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Legal architect of the Namibian Constitution dies

Legal architect of the Namibian Constitution dies

Professor Marinus Wiechers, the chief architect behind the Namibian Constitution crafted by the Constitutional Committee in a record 80 days at the beginning of 1990, died last Friday evening, 31 August, in a hospice in Pretoria. Prof Wiechers was 81 years old

From around 1987, Prof Wiechers was a frequent visitor to Namibia, assisting with and advising on the consultative process that started in that year which would eventually lead to the democratic independence elections of early December 1989. After the elections, the 72-member Constitutional Assembly started work on the process to put together the document that would become Namibia’s Constitution. The working group was later reduced to 21 individuals nominated by their parties to expedite the work. In this process, Prof Wiechers was the main consultant, advising on elements of the constitution, its drafting and its legal implications.

Early in the process, SWAPO’s submission for a constitution was adopted as the working document, and the committee only had to discuss those areas where differences surfaced. This process was facilitated throughout by Wiechers, already then an internationally recognised authority on constitutional law.

Professer Wiechers taught constitutional and international law at the University of South Africa for almost forty years. In his last years as an academic before his retirement in 1998, he was the vice chancellor and principal of the university.

When talking about his role in drafting the Namibian Constitution, he often referred to the need to reconcile legality and legitimacy. This theme was echoed some twenty years after Independence in a publication commissioned by the Konrad Adenauer Foundation and edited by Tony Boesl together with local academics Nico Horn and André du Pisane. Professor Wiechers also contributed a chapter to this commemorative academic paper.

Commenting on the constitutional process and Wiechers’ contribution, Professor Peter Katjavivi, wrote “The Namibian Constitution is regarded as one of the most modern and progressive basic laws worldwide, with constitutional principles, a bill of rights, the separation of powers, and democratic order. After 20 years, Namibia’s constitutional democracy is formally fully established. The Constitution is the supreme law of the land and the normative guideline for the entire citizenry and its government.”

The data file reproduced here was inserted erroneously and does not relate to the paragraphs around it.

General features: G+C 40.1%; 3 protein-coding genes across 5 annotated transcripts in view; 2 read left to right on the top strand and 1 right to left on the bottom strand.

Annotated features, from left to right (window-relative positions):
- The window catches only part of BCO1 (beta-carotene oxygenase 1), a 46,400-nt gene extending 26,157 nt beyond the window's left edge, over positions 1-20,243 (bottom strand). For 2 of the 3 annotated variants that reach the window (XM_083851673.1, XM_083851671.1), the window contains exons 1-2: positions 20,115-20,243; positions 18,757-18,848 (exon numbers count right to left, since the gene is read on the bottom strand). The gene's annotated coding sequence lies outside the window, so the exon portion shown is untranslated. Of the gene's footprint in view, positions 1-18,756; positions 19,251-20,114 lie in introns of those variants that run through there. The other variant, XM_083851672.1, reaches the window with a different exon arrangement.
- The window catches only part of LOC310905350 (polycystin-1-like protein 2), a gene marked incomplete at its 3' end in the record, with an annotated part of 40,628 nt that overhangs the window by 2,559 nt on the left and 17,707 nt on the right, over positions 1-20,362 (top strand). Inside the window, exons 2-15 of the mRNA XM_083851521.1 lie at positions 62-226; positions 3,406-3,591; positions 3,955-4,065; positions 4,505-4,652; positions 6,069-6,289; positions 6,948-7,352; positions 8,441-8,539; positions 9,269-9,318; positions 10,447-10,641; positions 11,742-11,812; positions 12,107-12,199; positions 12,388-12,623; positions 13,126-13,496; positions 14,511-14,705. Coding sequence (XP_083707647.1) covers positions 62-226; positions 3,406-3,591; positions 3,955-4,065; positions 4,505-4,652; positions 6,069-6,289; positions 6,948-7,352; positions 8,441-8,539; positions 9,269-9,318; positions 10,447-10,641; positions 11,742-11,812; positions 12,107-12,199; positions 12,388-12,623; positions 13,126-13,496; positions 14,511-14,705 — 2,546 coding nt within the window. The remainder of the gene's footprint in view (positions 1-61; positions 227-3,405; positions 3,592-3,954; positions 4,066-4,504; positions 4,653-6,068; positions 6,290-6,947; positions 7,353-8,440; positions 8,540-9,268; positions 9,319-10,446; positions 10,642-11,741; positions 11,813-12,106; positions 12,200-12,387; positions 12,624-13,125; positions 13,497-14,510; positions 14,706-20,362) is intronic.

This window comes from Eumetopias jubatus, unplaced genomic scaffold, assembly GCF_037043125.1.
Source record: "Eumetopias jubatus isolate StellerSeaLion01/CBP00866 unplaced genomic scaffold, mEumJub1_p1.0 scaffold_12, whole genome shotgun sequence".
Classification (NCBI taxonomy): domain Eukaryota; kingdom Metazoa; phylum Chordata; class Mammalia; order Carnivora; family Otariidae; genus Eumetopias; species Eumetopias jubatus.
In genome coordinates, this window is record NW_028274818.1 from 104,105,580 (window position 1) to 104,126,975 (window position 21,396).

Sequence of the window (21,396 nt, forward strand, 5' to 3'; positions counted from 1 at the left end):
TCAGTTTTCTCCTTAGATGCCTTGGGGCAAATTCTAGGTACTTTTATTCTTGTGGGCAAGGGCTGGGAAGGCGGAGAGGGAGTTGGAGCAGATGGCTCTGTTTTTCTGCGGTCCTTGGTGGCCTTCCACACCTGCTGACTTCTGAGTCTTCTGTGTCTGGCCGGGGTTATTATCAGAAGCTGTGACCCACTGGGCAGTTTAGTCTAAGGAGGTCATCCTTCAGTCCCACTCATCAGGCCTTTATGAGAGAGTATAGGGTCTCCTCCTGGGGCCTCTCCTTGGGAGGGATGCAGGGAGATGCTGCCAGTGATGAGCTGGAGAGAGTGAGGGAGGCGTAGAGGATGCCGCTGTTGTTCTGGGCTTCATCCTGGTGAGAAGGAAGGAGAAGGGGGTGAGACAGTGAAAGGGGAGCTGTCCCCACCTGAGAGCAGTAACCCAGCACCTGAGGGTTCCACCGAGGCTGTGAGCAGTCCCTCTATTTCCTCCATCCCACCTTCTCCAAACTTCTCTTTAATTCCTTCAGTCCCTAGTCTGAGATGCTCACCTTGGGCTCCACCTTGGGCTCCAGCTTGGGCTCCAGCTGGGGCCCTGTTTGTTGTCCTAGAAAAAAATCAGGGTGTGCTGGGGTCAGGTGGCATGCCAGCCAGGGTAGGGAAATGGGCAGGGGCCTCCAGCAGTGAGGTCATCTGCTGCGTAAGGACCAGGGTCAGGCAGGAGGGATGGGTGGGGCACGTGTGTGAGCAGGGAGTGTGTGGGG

About The Author

Daniel Steinmann

Educated at the University of Pretoria: BA (hons), BD. Postgraduate degrees in Philosophy and Divinity. Publisher and Editor of the Namibia Economist since February 1991. Daniel Steinmann has steered the Economist as editor for the past 32 years. The Economist started as a monthly free-sheet, then moved to a weekly paper edition (1996 to 2016), and on 01 December 2016 to a daily digital newspaper at It is the first Namibian newspaper to go fully digital. He is an authority on macro-economics having established a sound record of budget analysis, strategic planning and assessing the impact of policy formulation. For eight years, he hosted a weekly talk-show on NBC Radio, explaining complex economic concepts to a lay audience in a relaxed, conversational manner. He was a founding member of the Editors' Forum of Namibia. Over the years, he has mentored hundreds of journalism students as interns and as young professional journalists. From time to time he helps economics students, both graduate and post-graduate, to prepare for examinations and moderator reviews. He is the Namibian respondent for the World Economic Survey conducted every quarter for the Ifo Center for Business Cycle Analysis and Surveys at the University of Munich in Germany. Since October 2021, he conducts a weekly talkshow on Radio Energy, again for a lay audience. On 04 September 2022, he was ordained as a Minister of the Dutch Reformed Church of Africa (NHKA). Send comments or enquiries to [email protected]